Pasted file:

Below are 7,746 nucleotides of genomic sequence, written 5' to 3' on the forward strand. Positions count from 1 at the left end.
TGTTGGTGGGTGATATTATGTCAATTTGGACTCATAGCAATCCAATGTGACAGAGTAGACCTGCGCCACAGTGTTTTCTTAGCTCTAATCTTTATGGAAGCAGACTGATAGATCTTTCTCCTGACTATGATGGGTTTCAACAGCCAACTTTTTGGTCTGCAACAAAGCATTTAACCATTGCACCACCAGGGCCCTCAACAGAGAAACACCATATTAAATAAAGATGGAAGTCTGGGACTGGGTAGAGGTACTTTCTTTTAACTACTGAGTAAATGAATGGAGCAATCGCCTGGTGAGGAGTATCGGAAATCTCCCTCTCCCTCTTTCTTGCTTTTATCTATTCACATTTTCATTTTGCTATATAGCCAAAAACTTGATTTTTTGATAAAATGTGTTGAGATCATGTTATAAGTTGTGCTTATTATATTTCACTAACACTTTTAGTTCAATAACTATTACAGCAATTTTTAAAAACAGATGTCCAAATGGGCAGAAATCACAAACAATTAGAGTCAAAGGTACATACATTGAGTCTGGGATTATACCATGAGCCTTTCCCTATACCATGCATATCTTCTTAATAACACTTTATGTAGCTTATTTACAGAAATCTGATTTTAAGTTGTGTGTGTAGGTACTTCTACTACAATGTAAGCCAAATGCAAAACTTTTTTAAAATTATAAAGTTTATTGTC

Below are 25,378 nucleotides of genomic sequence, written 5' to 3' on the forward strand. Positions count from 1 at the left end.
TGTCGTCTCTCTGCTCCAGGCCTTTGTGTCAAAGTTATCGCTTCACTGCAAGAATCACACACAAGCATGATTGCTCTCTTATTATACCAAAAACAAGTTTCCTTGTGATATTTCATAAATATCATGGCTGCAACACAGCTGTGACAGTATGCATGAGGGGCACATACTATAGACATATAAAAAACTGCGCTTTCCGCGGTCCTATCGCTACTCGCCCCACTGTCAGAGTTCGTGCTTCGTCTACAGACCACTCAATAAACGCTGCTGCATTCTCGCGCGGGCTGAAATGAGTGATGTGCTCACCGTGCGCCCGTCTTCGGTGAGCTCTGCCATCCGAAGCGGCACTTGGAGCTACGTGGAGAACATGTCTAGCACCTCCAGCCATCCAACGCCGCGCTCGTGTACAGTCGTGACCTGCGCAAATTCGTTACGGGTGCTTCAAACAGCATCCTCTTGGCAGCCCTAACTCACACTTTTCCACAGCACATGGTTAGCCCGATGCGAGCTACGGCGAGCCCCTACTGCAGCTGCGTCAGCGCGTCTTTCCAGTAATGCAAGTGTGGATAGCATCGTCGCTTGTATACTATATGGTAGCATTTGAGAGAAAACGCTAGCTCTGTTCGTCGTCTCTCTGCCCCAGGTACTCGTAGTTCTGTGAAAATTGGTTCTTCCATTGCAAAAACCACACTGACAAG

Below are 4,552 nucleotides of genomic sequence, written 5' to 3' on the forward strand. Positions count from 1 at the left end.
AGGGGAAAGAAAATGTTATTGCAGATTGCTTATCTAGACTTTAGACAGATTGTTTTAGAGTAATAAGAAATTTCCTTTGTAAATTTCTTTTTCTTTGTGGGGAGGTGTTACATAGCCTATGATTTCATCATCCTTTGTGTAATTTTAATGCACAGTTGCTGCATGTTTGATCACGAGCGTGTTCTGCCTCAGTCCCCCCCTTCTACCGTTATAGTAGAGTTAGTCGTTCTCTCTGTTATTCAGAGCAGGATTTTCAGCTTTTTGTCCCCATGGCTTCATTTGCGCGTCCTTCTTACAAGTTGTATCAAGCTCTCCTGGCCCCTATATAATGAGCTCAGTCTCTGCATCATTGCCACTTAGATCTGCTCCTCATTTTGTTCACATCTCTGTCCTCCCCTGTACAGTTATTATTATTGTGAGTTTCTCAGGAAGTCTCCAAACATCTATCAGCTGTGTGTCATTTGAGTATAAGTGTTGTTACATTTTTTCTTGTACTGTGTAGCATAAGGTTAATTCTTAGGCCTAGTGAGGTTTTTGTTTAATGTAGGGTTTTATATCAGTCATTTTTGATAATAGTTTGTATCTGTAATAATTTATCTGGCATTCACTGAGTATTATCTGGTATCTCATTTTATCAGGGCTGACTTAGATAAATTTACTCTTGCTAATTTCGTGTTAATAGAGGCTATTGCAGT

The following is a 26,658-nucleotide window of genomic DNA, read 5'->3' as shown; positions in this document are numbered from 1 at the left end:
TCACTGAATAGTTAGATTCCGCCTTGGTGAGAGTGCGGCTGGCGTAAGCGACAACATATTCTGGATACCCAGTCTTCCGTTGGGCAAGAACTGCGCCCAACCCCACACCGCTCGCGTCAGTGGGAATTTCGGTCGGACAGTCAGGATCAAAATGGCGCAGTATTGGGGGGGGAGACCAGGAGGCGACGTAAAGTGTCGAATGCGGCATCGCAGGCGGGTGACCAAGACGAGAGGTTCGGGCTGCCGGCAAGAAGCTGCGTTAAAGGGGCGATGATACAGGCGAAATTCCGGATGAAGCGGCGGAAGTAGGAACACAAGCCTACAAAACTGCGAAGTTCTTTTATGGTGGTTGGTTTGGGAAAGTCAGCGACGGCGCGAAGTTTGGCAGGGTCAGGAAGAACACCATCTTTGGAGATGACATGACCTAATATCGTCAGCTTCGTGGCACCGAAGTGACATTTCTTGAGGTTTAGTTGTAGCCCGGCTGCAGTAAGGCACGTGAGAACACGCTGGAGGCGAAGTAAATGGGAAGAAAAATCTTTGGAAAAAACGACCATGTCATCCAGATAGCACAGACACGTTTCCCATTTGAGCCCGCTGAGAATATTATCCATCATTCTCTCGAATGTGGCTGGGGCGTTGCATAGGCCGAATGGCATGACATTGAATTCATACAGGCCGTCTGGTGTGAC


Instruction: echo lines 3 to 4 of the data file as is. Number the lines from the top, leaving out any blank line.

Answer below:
Below are 25,378 nucleotides of genomic sequence, written 5' to 3' on the forward strand. Positions count from 1 at the left end.
TGTCGTCTCTCTGCTCCAGGCCTTTGTGTCAAAGTTATCGCTTCACTGCAAGAATCACACACAAGCATGATTGCTCTCTTATTATACCAAAAACAAGTTTCCTTGTGATATTTCATAAATATCATGGCTGCAACACAGCTGTGACAGTATGCATGAGGGGCACATACTATAGACATATAAAAAACTGCGCTTTCCGCGGTCCTATCGCTACTCGCCCCACTGTCAGAGTTCGTGCTTCGTCTACAGACCACTCAATAAACGCTGCTGCATTCTCGCGCGGGCTGAAATGAGTGATGTGCTCACCGTGCGCCCGTCTTCGGTGAGCTCTGCCATCCGAAGCGGCACTTGGAGCTACGTGGAGAACATGTCTAGCACCTCCAGCCATCCAACGCCGCGCTCGTGTACAGTCGTGACCTGCGCAAATTCGTTACGGGTGCTTCAAACAGCATCCTCTTGGCAGCCCTAACTCACACTTTTCCACAGCACATGGTTAGCCCGATGCGAGCTACGGCGAGCCCCTACTGCAGCTGCGTCAGCGCGTCTTTCCAGTAATGCAAGTGTGGATAGCATCGTCGCTTGTATACTATATGGTAGCATTTGAGAGAAAACGCTAGCTCTGTTCGTCGTCTCTCTGCCCCAGGTACTCGTAGTTCTGTGAAAATTGGTTCTTCCATTGCAAAAACCACACTGACAAG